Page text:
Austin, Texas (PRWEB) August 26, 2014
The Texas Department of Transportation (TxDOT) has withdrawn its June 2014 proposed rule change that would have allowed billboards along federal highways to be taller. After receiving public comments from more than 900 Texans and 15 organizations in opposition to taller billboards, the agency advised today it is removing the item from consideration on the August 28 Texas Transportation Commission agenda.
The agency noted the withdrawal was influenced by two expert reports it received from Scenic Texas, one that disputed a previous report TxDOT relied upon, and the second supporting an alternative 30 foot height proposal by Scenic Texas. It further cited the 900-plus comments by Texans who said they wanted scenic roads, not roads cluttered by taller commercial advertising billboards. See more details.
“We had confidence Texans would speak up for the beauty of their state. From all across the state, citizens told TxDOT what they tell us every day---that they love Texas highway views and they want them protected,” said Margaret Lloyd, vice president, Scenic Texas. “We read their comments. They were passionate and compelling.”
Other organizations joining Scenic Texas in opposition to the taller billboards were the Economic Development Commission of Gillespie County; the Environmental Tree Committee of the Northwest Austin Civic Association; the Friends of the Preserve; the Greater Houston Partnership; the Green Earth Lighting Co.; the Hill Country Alliance; the Houston Northwest Chamber of Commerce; the Lady Bird Wildflower Center; the North Houston Association; the San Antonio Conservation Society; Scenic Comal County; Scenic Galveston; Scenic Houston; the City of San Antonio; and the Travis County Audubon Society.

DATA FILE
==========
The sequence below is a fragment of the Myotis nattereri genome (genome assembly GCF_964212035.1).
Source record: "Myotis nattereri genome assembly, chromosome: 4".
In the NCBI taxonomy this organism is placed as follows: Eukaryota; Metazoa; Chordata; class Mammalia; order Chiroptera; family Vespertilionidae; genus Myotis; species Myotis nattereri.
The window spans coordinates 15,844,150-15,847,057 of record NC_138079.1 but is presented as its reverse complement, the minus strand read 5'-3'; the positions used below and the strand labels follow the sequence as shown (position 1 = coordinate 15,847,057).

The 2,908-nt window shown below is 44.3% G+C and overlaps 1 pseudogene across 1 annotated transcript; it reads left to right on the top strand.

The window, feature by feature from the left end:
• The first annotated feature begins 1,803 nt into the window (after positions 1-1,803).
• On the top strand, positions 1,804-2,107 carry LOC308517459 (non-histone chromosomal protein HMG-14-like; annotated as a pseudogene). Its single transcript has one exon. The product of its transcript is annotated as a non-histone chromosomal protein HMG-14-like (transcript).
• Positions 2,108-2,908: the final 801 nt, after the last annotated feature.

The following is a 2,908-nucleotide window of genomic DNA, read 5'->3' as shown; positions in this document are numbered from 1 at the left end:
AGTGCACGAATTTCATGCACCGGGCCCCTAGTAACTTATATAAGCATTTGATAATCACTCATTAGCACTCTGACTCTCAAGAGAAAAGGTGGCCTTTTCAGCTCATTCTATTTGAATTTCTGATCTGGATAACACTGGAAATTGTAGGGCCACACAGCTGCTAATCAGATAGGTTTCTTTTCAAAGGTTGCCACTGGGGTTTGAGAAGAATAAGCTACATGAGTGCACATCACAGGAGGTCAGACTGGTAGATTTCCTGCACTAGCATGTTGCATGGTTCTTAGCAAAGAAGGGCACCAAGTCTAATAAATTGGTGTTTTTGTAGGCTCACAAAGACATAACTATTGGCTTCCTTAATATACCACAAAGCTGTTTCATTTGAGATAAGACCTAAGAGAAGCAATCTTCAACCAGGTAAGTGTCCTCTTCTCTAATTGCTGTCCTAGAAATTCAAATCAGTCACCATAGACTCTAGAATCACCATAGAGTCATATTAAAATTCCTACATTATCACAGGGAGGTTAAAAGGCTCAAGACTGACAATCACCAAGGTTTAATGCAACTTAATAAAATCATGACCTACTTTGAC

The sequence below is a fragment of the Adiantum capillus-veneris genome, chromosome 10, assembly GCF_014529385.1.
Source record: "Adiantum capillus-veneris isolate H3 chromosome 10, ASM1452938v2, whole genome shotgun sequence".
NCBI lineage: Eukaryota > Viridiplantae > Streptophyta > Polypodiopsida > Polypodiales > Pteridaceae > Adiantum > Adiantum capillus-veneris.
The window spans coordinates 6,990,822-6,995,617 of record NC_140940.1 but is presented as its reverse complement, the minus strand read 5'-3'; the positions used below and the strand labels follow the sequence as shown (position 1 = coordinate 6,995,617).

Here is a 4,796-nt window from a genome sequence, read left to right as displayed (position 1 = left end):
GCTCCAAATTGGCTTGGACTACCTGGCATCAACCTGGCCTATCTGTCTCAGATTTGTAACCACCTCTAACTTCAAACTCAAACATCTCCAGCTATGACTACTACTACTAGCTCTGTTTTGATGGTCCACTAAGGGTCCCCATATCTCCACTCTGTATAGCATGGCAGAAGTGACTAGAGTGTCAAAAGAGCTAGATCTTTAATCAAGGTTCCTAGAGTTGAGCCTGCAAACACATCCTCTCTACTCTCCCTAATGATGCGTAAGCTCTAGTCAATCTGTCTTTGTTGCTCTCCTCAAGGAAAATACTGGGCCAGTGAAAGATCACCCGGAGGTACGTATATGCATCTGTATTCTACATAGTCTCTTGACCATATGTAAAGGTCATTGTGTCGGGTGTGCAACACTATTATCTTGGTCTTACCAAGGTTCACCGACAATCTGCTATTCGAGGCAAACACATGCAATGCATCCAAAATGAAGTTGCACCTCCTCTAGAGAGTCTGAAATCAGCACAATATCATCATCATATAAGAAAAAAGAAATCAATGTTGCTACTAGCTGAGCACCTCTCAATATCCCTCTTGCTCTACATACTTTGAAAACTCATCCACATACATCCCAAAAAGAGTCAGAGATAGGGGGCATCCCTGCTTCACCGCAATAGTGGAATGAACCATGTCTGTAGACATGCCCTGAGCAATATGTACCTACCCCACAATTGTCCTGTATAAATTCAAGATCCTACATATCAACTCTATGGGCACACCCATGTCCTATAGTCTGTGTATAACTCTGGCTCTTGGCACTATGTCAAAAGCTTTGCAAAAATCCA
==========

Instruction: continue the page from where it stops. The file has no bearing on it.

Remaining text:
In 1965, the federal Highway Beautification Act (HBA), championed by President Lyndon B. Johnson and Lady Bird Johnson, was adopted by Congress, and mandates that states maintain effective control of outdoor advertising along interstates, U.S. highways and roads that are on the federal primary system, through the location, size, lighting, and spacing of billboards. A state may certify cities to maintain effective control inside a city’s jurisdiction. In Texas, there are 40 certified cities. There are four states in the U.S. with no billboards---Maine, Vermont, Alaska and Hawaii. Scenic Texas estimates that Texas has approximately 40,000 billboards.
Scenic Texas is a 501 c 3 non-profit organization. The mission of Scenic Texas is to preserve and enhance the visual character of Texas. We promote enhanced design standards for public projects, billboard reduction, freeway landscaping, sign control and scenic byway development. Visit http://www.scenictexas.org.